Following a landmine incident on its territory, and with multiple negotiating tracks under increasing risk of collapse, Azerbaijan appears to have wrestled back control of its breakaway Karabakh region
On 19 September, following the death of seven Azerbaijanis in two separate incidents with landmines that Baku claims were laid by Armenian sabotage groups, fighting has once again broken out in the South Caucasus. In what Baku terms a “counter-terrorism operation” targeting ethnic Armenian separatist forces in what remains of the former Nagorno Karabakh Autonomous Oblast (NKAO), some suspect the incident was simply a pretext for wrestling back control of the breakaway region.
For several weeks there had already been concerns that Azerbaijan had been amassing troops and military equipment along the line of contact with Karabakh despite the presence of Russian peacekeepers. The contingent had been deployed as part of a November 2020 ceasefire agreement with Armenia and Azerbaijan.
Indeed, in recent weeks there had also been serious concerns that separate parallel peace processes to end the conflict, facilitated or mediated by Russia, the European Union, and the United States, had faltered. A particular obstacle had been the inability of the sides to agree on any mechanism to discuss the rights and security of the ethnic Armenian population of the disputed region as part of Azerbaijan proper.
Though Armenia has acknowledged this likelihood, the de facto leadership in Karabakh had been more resistant, though there had been signs of progress. On 1 September, its de facto president resigned, leading to a successor being chosen by the national assembly rather than by popular vote, and an agreement was brokered by U.S. Secretary of State Antony Blinken to open roads for humanitarian aid.through Azerbaijan’s Lachin and Aghdam regions
Since December last year, access to the region had been disrupted by Azerbaijan through the Lachin Corridor, the strategic lifeline between Armenia and Karabakh stipulated by the 2020 ceasefire statement. Eventually, on 17 September, though not without resistance from the the de facto authorities, two trucks from the International Committee of the Red Cross (ICRC) used both roads , carrying flour, medicines, and hygienic items to the besieged population.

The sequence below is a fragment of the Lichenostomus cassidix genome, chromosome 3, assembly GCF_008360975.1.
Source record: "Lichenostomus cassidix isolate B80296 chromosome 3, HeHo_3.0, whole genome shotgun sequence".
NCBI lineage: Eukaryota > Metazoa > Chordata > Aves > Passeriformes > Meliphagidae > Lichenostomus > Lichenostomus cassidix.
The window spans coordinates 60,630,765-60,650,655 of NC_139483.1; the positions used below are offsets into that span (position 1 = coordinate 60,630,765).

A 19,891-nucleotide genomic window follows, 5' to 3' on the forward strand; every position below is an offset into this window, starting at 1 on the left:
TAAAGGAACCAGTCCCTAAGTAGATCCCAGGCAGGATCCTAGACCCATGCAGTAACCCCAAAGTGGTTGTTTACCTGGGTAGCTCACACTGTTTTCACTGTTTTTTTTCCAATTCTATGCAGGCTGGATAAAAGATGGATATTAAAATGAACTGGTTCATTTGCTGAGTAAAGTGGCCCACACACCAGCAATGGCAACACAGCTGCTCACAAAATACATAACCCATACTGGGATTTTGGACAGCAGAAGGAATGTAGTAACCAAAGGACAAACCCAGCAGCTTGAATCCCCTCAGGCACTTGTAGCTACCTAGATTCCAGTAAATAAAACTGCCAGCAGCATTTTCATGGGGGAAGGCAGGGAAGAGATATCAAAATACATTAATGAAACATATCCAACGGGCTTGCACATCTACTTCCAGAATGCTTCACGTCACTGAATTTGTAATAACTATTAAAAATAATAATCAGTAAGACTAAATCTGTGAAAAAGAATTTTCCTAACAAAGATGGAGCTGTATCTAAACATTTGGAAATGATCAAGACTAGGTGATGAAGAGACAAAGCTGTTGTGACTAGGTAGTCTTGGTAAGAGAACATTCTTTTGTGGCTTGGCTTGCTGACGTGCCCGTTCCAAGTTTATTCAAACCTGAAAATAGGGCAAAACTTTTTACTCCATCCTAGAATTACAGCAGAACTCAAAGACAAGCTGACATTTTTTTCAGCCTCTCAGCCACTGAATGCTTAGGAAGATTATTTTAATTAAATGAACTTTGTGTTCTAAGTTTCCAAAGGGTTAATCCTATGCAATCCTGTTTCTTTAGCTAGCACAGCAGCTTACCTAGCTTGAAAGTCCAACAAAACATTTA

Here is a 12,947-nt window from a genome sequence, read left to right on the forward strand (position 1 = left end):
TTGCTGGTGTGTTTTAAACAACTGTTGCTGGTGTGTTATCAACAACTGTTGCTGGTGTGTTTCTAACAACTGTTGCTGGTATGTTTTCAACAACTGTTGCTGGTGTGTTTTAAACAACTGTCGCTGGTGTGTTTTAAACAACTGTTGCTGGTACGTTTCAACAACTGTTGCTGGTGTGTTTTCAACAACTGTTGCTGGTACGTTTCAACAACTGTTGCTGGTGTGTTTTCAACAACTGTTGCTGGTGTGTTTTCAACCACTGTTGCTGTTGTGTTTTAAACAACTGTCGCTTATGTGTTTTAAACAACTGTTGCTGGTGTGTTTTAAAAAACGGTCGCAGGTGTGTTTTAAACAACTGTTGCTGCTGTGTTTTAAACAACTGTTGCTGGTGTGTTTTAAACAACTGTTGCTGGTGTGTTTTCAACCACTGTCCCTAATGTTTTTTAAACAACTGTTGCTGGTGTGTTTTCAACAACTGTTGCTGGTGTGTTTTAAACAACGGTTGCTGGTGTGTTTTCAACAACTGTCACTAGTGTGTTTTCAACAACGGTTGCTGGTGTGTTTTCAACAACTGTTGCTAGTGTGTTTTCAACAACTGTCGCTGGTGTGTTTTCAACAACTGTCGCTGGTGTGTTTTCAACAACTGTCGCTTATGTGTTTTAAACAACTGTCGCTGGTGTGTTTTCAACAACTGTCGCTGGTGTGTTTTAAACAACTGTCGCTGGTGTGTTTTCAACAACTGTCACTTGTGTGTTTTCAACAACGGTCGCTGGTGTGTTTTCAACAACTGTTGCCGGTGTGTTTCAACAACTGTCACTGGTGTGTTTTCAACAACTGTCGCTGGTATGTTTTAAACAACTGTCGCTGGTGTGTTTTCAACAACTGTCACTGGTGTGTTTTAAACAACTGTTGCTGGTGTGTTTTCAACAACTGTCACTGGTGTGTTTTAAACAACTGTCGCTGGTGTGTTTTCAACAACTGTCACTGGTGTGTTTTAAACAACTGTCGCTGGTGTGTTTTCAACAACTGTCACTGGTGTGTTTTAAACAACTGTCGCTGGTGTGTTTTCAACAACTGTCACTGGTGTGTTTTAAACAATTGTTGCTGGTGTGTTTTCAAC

Even so, Karabakh Armenians remained concerned that the second route, via Aghdam, would effectively acknowledge Baku’s sovereignty over the region and that this would mark another step in the integration of the mainly ethnic Armenian population into Azerbaijan proper.
In light of further failures to meet with representatives of the Karabakh Armenians to discuss their integration into Azerbaijan, this appeared to be Baku’s goal with the operation it also described as intended to “restore the constitutional order”. Others, however, alleged that it would also result in the “soft" ethnic cleansing of the ethnic Armenian population with many choosing to leave rather than remain in an area that for three decades has been outside the control of Baku.
Indeed, on the evening of the first day of fighting, Azerbaijan announced that it was prepared to accept an offer to negotiate with Karabakh representatives if such a meeting took place in territory under its control, namely the city of Yevlakh. However, it also dictated the agenda – the disarming and dissolution of Karabakh’s armed forces as well as the integration of the ethnic Armenian population.
At time of writing, there have been 30 fatalities, including seven civilians, reported from the Karabakh Armenian side, with 138 wounded, including 29 civilians, though this is likely to rise if fighting continues. Meanwhile, fearful that the fighting could spread, Armenian Prime Minister Nikol Pashinyan stated that his country’s armed forces would not intervene on the side of its ethnic kin in Karabakh.
Yerevan, however, did appeal for intervention from the international community which has been united in its calls for Azerbaijan to end its military action and to return to the negotiation table. The United States and the European Union have specifically called on Baku and the Karabakh Armenians to finally sit down to negotiate a resolution to the crisis. The last time they did so, albeit with Russian mediation, was in March at the base of the peacekeeping contingent in Khojaly.
Despite their presence on the ground, however, the Russian peacekeepers did not intervene, leading some to accuse them of collusion. Baku had anyway maintained that it would not target the population while Russian peacekeepers also escorted civilians way and provided them with food and shelter. Concerns that the situation might worsen, however, might have been allayed following an announced ceasefire today.
Under the terms of the agreement released by its official information agency, Karabakh has agreed to the withdrawal of any Armenian military units still present on the territory under the control of Russian peacekeepers as well as the disarmament and dissolution of its own forces.
More crucially, however, Karabakh representatives will meet tomorrow in the Azerbaijani city of Yevlakh to discuss “the reintegration, ensuring the rights and security of Nagorny Karabakh Armenians, as well as the issues of ensuring the quality of life of the Nagorny Karabakh population, within the Constitution of Azerbaijan”.
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